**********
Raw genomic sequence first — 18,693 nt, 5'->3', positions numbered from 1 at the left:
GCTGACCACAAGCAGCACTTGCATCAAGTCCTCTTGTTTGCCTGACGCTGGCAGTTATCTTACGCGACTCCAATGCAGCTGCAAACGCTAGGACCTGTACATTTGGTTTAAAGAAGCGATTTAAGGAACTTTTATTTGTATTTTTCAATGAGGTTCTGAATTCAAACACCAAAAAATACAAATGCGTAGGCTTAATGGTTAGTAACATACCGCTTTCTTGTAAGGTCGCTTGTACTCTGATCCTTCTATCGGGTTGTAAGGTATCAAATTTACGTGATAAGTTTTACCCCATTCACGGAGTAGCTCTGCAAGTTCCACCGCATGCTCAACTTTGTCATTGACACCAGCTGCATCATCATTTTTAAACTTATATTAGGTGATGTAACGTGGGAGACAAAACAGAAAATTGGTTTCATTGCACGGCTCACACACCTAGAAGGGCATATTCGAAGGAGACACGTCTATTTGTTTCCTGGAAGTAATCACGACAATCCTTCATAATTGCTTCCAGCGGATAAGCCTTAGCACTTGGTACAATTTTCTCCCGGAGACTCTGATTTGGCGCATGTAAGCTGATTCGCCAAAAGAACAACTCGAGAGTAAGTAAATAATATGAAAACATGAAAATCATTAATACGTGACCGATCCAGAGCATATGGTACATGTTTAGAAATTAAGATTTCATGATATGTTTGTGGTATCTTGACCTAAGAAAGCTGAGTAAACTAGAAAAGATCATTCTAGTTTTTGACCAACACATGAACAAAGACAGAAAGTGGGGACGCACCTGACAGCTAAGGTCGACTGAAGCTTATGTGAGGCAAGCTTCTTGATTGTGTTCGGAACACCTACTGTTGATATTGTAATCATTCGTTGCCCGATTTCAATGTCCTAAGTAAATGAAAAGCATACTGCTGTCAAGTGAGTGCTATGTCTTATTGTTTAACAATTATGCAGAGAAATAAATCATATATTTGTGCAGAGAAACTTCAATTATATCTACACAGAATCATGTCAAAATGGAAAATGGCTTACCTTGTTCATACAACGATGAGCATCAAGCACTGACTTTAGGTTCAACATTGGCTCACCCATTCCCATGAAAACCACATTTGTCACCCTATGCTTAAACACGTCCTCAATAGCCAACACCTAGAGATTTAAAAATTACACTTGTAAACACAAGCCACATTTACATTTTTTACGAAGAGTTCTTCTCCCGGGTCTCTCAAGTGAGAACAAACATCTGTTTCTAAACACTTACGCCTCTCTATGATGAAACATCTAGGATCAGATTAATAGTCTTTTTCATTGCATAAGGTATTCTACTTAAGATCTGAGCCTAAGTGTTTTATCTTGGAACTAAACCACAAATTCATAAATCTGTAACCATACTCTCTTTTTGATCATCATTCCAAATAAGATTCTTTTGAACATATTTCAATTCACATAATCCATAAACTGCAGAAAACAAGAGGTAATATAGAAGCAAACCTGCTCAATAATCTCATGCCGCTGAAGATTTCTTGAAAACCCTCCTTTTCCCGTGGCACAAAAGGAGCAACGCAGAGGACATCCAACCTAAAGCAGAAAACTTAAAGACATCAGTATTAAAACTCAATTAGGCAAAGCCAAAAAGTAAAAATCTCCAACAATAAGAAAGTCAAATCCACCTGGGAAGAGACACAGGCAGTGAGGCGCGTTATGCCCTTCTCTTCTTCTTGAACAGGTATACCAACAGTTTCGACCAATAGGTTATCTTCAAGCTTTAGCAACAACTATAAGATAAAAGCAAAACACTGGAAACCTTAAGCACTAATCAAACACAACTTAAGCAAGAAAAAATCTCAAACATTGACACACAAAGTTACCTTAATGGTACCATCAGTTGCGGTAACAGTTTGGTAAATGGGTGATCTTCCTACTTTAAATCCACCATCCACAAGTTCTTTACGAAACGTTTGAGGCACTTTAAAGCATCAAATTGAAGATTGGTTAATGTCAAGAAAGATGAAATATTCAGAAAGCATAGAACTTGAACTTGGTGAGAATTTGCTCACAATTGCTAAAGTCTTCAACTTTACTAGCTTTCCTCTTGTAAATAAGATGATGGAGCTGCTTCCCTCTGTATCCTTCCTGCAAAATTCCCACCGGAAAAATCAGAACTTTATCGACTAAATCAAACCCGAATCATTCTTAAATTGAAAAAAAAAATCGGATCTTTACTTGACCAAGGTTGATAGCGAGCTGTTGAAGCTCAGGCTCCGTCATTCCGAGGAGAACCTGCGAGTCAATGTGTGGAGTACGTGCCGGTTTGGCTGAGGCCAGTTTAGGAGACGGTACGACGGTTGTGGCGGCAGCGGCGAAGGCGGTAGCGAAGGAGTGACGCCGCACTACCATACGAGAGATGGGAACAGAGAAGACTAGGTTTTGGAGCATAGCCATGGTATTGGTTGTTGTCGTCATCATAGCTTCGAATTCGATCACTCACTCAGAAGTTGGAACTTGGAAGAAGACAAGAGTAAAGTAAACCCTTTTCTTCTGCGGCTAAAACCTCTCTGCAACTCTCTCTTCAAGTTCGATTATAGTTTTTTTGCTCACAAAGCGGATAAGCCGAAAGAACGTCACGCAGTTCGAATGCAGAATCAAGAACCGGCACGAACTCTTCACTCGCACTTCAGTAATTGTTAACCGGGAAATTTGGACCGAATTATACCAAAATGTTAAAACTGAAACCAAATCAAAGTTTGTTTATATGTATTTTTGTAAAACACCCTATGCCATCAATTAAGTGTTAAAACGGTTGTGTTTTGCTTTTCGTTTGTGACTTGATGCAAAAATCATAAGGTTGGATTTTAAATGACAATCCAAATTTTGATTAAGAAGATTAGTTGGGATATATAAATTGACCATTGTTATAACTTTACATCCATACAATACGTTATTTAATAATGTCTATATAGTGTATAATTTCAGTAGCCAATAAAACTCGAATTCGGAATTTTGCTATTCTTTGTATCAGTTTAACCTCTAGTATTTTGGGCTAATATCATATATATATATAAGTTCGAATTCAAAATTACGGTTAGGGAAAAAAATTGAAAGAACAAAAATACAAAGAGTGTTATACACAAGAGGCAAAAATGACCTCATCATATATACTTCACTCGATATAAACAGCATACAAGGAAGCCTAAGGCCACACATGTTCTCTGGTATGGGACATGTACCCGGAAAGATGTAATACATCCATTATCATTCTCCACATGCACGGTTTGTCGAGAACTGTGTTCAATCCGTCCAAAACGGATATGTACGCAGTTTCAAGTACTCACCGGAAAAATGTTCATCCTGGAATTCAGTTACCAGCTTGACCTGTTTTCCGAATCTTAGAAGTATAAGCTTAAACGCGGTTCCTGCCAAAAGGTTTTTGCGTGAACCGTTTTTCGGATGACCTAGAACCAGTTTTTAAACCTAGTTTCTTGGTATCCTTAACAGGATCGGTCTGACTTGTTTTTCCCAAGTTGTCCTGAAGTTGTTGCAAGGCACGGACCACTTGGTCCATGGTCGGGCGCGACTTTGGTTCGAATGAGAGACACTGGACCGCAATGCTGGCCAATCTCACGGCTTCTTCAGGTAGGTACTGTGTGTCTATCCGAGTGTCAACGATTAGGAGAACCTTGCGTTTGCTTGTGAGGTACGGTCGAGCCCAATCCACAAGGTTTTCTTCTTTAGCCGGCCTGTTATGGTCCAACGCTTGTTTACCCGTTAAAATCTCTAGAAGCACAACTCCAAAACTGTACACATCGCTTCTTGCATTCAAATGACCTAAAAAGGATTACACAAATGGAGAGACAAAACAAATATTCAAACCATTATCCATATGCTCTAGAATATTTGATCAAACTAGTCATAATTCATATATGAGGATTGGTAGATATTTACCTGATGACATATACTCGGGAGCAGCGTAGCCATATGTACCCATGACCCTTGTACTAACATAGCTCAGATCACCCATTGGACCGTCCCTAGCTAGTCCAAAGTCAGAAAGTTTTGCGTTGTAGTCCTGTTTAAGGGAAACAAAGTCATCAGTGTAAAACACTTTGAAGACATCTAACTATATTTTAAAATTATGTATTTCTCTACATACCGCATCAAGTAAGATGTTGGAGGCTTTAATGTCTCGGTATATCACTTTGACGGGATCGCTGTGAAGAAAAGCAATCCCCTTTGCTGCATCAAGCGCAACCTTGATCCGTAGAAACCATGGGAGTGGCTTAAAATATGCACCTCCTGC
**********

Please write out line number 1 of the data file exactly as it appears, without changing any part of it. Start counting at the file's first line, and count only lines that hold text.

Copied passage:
Raw genomic sequence first — 18,693 nt, 5'->3', positions numbered from 1 at the left: